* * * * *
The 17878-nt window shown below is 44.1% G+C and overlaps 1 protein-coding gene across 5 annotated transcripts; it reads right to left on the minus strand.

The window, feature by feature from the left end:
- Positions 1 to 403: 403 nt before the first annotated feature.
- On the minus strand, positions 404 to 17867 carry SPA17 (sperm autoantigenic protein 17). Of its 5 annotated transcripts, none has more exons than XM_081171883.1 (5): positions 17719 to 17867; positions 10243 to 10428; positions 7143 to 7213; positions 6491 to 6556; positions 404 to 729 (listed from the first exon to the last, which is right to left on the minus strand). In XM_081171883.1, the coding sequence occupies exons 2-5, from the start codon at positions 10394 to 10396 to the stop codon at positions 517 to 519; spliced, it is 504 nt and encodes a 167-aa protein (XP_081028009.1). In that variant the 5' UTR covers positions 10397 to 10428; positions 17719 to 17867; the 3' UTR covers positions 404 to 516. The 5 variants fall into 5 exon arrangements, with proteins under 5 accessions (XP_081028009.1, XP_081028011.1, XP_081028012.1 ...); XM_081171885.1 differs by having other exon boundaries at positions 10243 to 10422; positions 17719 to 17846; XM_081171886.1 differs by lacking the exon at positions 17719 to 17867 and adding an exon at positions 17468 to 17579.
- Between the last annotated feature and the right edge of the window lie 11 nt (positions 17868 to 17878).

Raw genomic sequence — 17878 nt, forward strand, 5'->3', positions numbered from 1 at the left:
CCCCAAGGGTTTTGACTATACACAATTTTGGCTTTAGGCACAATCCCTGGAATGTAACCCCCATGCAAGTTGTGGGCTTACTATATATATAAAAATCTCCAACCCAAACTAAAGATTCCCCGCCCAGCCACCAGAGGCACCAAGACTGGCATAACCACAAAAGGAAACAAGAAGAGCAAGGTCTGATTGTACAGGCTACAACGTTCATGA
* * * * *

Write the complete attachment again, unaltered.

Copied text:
The 17878-nt window shown below is 44.1% G+C and overlaps 1 protein-coding gene across 5 annotated transcripts; it reads right to left on the minus strand.

The window, feature by feature from the left end:
- Positions 1 to 403: 403 nt before the first annotated feature.
- On the minus strand, positions 404 to 17867 carry SPA17 (sperm autoantigenic protein 17). Of its 5 annotated transcripts, none has more exons than XM_081171883.1 (5): positions 17719 to 17867; positions 10243 to 10428; positions 7143 to 7213; positions 6491 to 6556; positions 404 to 729 (listed from the first exon to the last, which is right to left on the minus strand). In XM_081171883.1, the coding sequence occupies exons 2-5, from the start codon at positions 10394 to 10396 to the stop codon at positions 517 to 519; spliced, it is 504 nt and encodes a 167-aa protein (XP_081028009.1). In that variant the 5' UTR covers positions 10397 to 10428; positions 17719 to 17867; the 3' UTR covers positions 404 to 516. The 5 variants fall into 5 exon arrangements, with proteins under 5 accessions (XP_081028009.1, XP_081028011.1, XP_081028012.1 ...); XM_081171885.1 differs by having other exon boundaries at positions 10243 to 10422; positions 17719 to 17846; XM_081171886.1 differs by lacking the exon at positions 17719 to 17867 and adding an exon at positions 17468 to 17579.
- Between the last annotated feature and the right edge of the window lie 11 nt (positions 17868 to 17878).

Raw genomic sequence — 17878 nt, forward strand, 5'->3', positions numbered from 1 at the left:
CCCCAAGGGTTTTGACTATACACAATTTTGGCTTTAGGCACAATCCCTGGAATGTAACCCCCATGCAAGTTGTGGGCTTACTATATATATAAAAATCTCCAACCCAAACTAAAGATTCCCCGCCCAGCCACCAGAGGCACCAAGACTGGCATAACCACAAAAGGAAACAAGAAGAGCAAGGTCTGATTGTACAGGCTACAACGTTCATGA